< Back    Next >



Flag production at the outset of the Civil War was driven by a surge of patriotic sentiment aimed at preserving the Union. Flags from this era symbolized unity and, in some cases, solidarity among the Union States, particularly when stars representing seceded states were purposefully omitted.

The anticipation of the Union's expansion greatly influenced flag design, especially leading up to and during the early stages of the Civil War. The admission of Kansas as the 34th state in January 1861 was a significant event that resulted in the creation of flags featuring 34 stars. Among these, the flags adopting a medallion pattern hold a special place for their symbolic and aesthetic appeal. This pattern typically showcases a large central star, encircled by a ring of stars, with additional stars placed in the corners of the flag. The design was not only visually striking but also rich in symbolism, underscoring the unity of the states around a central, guiding principle. The central star could symbolize Kansas, the newly admitted state, or the federal government, reinforcing the theme of national unity. This flag's highly unusual single large ring and the five interior stars flanking the large central star may, in fact, be unique.<

Flags of the Civil War era, particularly those bearing the 34-star Medallion pattern, carry immense historical significance. They were carried into battle, flown over fortifications and government buildings, and displayed in public settings as symbols of patriotism or in mourning. These flags served as rallying points for both soldiers and civilians, embodying the cause for which the Union fought. The medallion pattern, with its focus on collective unity, offered a stark contrast to the flags of the Confederacy, which represented division.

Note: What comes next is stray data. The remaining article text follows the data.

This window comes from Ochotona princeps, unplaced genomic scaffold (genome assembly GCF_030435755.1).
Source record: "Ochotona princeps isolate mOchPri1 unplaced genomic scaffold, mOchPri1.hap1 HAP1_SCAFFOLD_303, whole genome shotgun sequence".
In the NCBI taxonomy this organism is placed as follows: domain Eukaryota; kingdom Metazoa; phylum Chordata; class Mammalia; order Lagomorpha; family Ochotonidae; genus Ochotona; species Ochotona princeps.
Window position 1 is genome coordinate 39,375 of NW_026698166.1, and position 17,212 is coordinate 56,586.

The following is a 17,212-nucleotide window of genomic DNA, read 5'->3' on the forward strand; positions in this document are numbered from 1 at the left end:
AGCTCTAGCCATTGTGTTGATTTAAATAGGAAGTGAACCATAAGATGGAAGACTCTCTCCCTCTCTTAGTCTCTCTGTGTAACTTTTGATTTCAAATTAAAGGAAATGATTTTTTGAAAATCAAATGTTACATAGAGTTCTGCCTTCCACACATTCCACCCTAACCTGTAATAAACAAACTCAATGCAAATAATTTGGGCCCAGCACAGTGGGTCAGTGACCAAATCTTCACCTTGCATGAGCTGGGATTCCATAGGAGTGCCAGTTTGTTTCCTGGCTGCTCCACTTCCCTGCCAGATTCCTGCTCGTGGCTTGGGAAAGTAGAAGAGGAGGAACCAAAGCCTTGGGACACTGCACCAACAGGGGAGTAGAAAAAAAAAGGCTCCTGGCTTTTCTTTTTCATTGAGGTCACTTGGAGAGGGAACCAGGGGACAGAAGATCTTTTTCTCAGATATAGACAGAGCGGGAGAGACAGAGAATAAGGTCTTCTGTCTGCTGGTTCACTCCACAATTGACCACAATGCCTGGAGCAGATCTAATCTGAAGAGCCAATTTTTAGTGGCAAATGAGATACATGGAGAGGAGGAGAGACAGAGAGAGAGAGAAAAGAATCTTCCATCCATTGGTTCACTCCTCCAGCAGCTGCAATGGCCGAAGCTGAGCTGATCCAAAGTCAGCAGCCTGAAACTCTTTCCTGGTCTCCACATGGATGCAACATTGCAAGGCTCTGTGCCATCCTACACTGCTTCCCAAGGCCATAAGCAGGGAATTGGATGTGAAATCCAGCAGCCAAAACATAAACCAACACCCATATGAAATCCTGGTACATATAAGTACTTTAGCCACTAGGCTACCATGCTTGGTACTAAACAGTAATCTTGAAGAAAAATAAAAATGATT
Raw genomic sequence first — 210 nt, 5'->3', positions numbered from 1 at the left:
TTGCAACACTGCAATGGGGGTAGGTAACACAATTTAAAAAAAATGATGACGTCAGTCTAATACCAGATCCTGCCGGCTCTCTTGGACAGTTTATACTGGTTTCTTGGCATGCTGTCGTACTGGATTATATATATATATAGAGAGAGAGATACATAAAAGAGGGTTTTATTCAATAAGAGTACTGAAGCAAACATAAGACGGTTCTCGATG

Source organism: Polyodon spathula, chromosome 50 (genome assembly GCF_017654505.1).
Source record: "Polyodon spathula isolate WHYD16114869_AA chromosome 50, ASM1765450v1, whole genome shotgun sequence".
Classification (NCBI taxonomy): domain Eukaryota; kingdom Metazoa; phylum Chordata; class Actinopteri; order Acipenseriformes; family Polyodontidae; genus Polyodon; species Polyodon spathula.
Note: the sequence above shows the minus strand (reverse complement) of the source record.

Due to their rarity and profound connection to a pivotal period in American history, Civil War-era flags, especially those produced before or in the initial years of the conflict, are highly valued. This beautiful 34-star flag featuring a Medallion pattern exemplifies American craftsmanship and patriotic fervor, representing a nation on the brink of profound transformation. For collectors and historians, these flags are treasured not just as collectibles but as direct links to the dramatic events that shaped America's past.

The preservation and academic exploration of these flags yield deep insights into the Civil War's social, political, and military dimensions. Each flag tells a story of the collective hopes, fears, and aspirations of the people who lived through one of the most challenging periods in American history. Thus, the 34-star Medallion pattern flag stands as a symbol of the enduring American values of unity and resilience in the face of adversity.

Learn more about the use of advertising overprints and writing on early American flags. Star Count: 34

Date: 1861-1863

Era: Civil War Era

Statehood: Kansas

Construction: Hand Sewn Cotton

Catalog Number: IAS-00552




Except where cited otherwise, all content 2010-2020 by Anthony Iasso   

Contact Me   

  Guest Book